Stop Starting and Start Finishing
Companies typically have a large number of active or valuable work to be done at any one time, all at various stages of development. Performance improvement often focuses on how to do more, not how to do less. Therefore, limiting the volume of requests being done seems to go counter to the overall goal. In fact, many systems speed up when the volume of work being worked on decreases.
The Traffic Flow Problem
A reasonable metaphor for this is the speed-density-flow relationship seen in traffic studies. Figure 1 shows the classic relationship, where flow = speed x density. In the case of traffic, the speed of the traffic increases (from a standstill) as the number of cars on the road falls. The flow of traffic on the road, on the other hand, increases to a point, but then falls off as the number of cars on the road falls below a certain number, however fast they are going. In other words, there is excess capacity in the system as the number of cars on the road falls.
Figure 1: The graph shows the relationship between speed, density and flow for traffic on a highway. The higher the volume of traffic, the slower the speed of the cars, and the lower the flow of cars along the highway. However, as the number of cars on the highway falls, the flow will also drop off even as the cars go as fast as they can (hopefully at the speed limit).
In the case of work requests entering development, the flow of work through the system changes in the same way, increasing to a point, but then decreasing rapidly as the volume of work requests increases. Unfortunately most systems operate at or above capacity, at which point there is a negatively reinforcing feedback loop driving the performance down (Figure 2). Once a system has passed its optimal flow regime, additional work requests quickly decrease the performance of the system, causing longer wait times as more work requests pile up, which can lead to more requests being worked on, decreasing the performance (throughput) of the system even more.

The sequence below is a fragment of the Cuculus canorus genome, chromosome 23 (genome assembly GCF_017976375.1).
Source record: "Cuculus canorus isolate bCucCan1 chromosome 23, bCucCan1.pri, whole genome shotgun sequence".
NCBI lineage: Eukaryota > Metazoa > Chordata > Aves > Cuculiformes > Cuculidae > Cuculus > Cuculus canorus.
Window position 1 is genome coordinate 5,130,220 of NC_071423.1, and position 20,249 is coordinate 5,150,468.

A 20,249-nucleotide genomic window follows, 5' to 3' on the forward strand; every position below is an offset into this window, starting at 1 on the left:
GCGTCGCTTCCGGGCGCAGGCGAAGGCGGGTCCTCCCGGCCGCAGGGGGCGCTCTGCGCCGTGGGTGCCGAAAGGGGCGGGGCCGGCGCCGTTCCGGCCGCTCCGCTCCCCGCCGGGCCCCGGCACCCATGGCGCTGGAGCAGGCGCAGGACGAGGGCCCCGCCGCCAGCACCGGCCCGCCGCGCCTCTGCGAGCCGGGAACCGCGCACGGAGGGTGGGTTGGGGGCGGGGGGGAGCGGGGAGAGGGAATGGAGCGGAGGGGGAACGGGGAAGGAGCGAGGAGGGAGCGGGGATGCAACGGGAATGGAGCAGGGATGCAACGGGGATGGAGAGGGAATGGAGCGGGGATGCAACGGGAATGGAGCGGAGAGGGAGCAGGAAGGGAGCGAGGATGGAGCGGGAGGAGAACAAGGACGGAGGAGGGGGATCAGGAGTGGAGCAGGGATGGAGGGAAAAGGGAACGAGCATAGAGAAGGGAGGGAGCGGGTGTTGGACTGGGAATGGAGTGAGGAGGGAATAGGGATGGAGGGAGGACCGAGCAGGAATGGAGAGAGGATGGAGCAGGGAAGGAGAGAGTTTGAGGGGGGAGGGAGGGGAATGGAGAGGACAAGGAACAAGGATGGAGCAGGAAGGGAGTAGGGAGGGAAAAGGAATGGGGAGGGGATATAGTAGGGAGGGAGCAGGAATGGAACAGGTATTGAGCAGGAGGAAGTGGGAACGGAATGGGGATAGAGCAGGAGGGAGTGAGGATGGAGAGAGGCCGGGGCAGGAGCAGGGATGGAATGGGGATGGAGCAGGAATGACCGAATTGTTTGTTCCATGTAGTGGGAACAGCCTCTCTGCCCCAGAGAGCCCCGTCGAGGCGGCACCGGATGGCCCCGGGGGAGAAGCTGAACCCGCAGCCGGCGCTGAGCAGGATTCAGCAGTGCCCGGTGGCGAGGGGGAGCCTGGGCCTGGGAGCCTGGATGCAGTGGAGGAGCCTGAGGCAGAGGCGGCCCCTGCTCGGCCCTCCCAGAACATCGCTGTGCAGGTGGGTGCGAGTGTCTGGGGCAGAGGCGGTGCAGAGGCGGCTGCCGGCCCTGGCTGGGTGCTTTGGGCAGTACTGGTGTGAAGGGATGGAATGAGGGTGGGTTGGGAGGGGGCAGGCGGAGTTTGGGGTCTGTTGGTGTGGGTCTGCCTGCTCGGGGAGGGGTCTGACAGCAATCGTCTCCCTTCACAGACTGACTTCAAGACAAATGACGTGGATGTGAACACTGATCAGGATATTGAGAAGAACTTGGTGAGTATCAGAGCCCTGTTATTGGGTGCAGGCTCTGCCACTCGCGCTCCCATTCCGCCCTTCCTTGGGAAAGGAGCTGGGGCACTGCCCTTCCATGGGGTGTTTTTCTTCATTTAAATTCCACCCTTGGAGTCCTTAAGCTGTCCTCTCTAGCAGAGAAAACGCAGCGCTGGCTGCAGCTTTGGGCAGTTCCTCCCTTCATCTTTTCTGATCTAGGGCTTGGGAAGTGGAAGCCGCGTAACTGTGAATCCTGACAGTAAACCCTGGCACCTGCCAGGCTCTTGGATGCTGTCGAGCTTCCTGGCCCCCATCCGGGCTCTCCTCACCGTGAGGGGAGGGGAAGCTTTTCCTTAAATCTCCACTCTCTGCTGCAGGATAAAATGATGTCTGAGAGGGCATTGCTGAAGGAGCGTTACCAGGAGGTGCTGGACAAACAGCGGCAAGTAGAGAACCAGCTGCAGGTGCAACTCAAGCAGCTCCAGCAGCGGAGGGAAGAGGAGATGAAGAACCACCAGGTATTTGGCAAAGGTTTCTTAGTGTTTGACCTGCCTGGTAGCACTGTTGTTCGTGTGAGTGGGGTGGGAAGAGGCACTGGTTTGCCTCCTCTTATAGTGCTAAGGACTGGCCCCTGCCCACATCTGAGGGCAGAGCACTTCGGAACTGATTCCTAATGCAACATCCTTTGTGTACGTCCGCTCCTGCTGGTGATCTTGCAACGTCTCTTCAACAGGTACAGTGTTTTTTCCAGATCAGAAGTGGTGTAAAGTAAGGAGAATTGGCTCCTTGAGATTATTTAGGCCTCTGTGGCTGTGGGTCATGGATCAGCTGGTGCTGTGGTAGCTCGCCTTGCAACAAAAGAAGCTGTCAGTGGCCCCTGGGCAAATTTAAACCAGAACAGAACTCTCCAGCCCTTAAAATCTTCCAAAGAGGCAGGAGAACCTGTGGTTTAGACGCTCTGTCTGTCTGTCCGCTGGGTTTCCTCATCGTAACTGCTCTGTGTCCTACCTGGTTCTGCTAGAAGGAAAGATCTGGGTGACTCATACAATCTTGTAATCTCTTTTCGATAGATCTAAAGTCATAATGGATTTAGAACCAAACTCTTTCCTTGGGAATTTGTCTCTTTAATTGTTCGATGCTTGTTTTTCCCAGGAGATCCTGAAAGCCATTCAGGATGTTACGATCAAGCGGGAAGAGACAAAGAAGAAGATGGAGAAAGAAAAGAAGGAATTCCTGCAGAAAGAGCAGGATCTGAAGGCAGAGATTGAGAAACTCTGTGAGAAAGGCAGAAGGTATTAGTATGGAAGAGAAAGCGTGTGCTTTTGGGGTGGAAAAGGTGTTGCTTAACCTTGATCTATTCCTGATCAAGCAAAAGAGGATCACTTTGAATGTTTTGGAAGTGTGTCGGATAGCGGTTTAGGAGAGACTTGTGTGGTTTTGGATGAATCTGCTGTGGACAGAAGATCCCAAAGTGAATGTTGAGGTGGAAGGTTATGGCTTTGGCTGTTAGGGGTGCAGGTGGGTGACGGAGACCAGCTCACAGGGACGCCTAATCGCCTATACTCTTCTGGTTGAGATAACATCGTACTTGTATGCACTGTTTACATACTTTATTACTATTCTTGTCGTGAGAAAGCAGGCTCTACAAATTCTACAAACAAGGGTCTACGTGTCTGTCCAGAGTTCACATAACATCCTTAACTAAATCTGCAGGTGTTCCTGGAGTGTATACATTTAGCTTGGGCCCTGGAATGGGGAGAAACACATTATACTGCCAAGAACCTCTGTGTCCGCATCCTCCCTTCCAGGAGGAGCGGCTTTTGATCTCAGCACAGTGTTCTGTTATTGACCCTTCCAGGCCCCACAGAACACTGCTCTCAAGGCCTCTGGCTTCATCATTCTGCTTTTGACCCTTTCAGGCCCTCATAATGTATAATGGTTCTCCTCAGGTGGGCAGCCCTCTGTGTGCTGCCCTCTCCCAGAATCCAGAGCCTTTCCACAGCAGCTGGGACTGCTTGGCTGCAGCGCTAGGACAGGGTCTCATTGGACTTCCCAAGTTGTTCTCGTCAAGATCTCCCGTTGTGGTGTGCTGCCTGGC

Figure 2: Above the maximum capacity of the system (when the flow through the system is at its highest), we see a negatively reinforcing loop. That is, as the density of cars increases, the flow through the system falls, increasing the number of cars in the system, leading to a further drop in the flow through the system, and so on. Something we’ve all encountered around 5 o’clock in most cities.
This can be seen in any system by measuring the cycle time, the total time it takes to start and complete a single feature or piece of work, and lead time, the total time it takes to complete a piece of work (cycle time) plus the time the work spends in the queue, and plotting these as a function of the number of work items open at any given time.
Limiting WIP in a Scrum Team
So how can we apply this principle to an existing backlog of work consisting of the many valuable and less valuable tasks a product gathers over time? In Scrum, the team limits the number of items they are working on by pulling in only the number of work items (or stories) they can complete in a sprint. This automatically limits the team to a fixed number of stories, hopefully between 6-10 stories. More mature agile teams will also limit the number of stories they are actively working on during the sprint, only working on 2-3 stories at any one time; The purpose of this is to speed up throughput by limiting work-in-progress (WIP).
Many teams have other kinds of work they have to handle. Perhaps emergency items (such as production support tickets) that cannot wait until the next sprint planning to be addressed, or small enhancements, maintenance items or report extracts, that are part of the everyday maintenance and support of a product or service. These types of work requests can be handled through a contingency stream, captured on the team’s task board, and tracked visibly for all to see. There are a few guidelines for handling these tickets:
- Set a capacity limit for the team to spend on these additional items, and help the team manage to this capacity.